Finland is known for its high standard of living. This means that it is not the cheapest country in the world, but it is approximately at the same cost level as other western European countries. However, it is much less expensive to live in Lappeenranta or Lahti compared to Finland’s major cities. The currency used in Finland is euro.
Usually accommodation takes up the most of one’s monthly budget. Luckily, as a student, you will be able to enjoy very inexpensive student housing. One-room apartments in Lappeenranta cost around € 400 to 600 per month, including electricity, water and internet. Home insurance can be around € 100 for half a year. The monthly rate for a typical Finnish telephone subscription with good internet is about € 20.
At LUT, you rarely have to buy books or other study materials. Most of the course materials are available either online or at the campus library. The campus also offers a six-month gym pass for only € 20. A regular gym outside of the campus could cost around € 20 to 40 per month, depending on its location, size and services.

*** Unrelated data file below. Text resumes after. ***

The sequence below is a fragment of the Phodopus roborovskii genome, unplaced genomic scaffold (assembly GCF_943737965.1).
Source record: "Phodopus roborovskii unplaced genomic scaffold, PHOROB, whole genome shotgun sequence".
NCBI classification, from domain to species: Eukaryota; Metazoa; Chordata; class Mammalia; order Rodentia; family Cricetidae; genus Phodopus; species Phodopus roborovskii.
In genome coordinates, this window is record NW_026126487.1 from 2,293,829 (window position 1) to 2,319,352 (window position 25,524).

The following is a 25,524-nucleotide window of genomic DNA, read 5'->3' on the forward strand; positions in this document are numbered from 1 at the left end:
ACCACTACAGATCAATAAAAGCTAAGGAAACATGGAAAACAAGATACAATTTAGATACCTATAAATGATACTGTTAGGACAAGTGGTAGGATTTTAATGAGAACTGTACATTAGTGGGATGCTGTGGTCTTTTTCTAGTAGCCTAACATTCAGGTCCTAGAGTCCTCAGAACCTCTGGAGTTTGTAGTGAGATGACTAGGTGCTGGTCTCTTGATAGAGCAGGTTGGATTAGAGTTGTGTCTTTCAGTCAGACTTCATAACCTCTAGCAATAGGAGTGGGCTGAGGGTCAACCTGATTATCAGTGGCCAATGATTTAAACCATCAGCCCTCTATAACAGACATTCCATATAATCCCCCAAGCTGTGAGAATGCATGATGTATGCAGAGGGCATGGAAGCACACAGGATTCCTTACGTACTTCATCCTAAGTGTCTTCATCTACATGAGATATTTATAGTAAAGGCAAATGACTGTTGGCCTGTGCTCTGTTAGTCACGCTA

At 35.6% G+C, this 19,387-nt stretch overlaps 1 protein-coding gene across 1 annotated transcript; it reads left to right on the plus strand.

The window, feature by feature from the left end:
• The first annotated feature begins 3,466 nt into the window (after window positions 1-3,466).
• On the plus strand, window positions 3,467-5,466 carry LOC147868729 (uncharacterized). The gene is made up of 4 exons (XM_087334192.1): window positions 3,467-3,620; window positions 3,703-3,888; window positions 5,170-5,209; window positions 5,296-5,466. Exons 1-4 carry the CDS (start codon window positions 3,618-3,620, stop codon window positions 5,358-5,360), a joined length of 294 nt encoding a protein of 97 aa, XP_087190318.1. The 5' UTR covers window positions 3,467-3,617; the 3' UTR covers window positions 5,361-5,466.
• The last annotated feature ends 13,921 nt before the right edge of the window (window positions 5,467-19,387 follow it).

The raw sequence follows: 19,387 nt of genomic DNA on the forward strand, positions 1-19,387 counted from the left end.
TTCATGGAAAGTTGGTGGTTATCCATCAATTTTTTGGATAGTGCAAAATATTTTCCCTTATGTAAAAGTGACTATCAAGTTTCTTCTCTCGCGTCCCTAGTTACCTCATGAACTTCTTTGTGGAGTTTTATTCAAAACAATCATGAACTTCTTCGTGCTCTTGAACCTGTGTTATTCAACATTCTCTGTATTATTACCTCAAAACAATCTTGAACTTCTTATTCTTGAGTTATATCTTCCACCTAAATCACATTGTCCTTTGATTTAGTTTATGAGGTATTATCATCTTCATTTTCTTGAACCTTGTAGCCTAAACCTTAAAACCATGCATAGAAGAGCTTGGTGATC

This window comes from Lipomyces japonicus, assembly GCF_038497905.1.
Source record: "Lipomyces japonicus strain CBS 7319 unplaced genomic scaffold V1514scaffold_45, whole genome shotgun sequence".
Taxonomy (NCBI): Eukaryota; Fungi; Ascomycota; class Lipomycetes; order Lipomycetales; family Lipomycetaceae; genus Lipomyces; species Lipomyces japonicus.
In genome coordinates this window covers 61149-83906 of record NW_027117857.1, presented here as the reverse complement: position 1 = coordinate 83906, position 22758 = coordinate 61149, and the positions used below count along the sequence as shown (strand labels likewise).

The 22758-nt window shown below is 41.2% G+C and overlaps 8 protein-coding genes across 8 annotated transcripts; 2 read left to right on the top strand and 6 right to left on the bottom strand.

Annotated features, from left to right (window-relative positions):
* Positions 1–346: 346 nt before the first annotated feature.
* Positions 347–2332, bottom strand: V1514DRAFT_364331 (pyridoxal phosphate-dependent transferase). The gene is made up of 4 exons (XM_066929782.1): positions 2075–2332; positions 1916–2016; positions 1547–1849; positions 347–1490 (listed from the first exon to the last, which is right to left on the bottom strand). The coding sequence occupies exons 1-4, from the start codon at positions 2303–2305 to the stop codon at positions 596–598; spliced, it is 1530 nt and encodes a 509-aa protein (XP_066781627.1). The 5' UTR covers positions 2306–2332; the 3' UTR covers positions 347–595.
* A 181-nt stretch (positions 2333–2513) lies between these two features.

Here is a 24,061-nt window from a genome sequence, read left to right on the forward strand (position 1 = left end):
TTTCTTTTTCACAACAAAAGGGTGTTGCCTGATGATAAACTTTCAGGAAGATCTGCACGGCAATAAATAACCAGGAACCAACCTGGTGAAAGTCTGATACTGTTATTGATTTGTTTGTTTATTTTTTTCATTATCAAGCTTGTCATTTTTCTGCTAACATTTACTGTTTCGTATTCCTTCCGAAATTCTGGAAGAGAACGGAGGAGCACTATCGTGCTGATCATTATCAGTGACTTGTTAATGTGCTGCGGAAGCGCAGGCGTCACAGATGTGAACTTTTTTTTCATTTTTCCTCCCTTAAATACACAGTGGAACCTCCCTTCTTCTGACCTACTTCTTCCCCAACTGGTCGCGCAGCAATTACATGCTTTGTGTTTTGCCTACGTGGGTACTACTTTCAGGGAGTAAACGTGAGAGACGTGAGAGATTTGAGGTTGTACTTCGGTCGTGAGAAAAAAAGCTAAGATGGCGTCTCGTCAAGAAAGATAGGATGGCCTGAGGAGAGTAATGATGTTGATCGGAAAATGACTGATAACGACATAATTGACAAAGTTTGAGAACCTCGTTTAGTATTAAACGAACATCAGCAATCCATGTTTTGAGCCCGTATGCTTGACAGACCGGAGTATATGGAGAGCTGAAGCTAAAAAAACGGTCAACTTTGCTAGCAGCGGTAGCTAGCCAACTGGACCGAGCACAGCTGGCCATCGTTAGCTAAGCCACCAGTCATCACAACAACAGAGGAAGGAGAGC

Enjoy a € 2.60 lunch every day at campus
As a student, you can eat at the campus restaurants, where lunch costs only € 2.60. For other groceries, the amount you spend depends, of course, on what kind of food you buy. Based on student interviews, however, the typical range is around € 100 to 200 a month. You can get a cup of coffee for € 2 to 4 depending on what type of coffee you prefer, but on campus, students pay only € 0.50 for a cup of regular coffee with their lunch.
Some restaurants and shops offer student discounts
An inexpensive restaurant meal, such as a burger, pizza or pasta in a casual restaurant, costs about € 10 to 15. If you want to eat at a mid-range restaurant, the main course will most likely be around € 30 to 40. Luckily, some restaurants provide a student discount – for example, a restaurant in Lappeenranta called Avot Sie offers students with a valid student card 10% off their meal. The same applies for some recreational activities and shops.
Alcohol is pretty heavily taxed in Finland. A pint of beer costs about € 4 at a bar or about € 2 when you buy it at a store. Beverages with a 5.5% alcohol content or higher are only sold in a government-owned monopoly called Alko, so you can’t buy wine at the supermarkets. A bottle of inexpensive wine typically costs € 10 at the store and € 20 to 30 in a restaurant.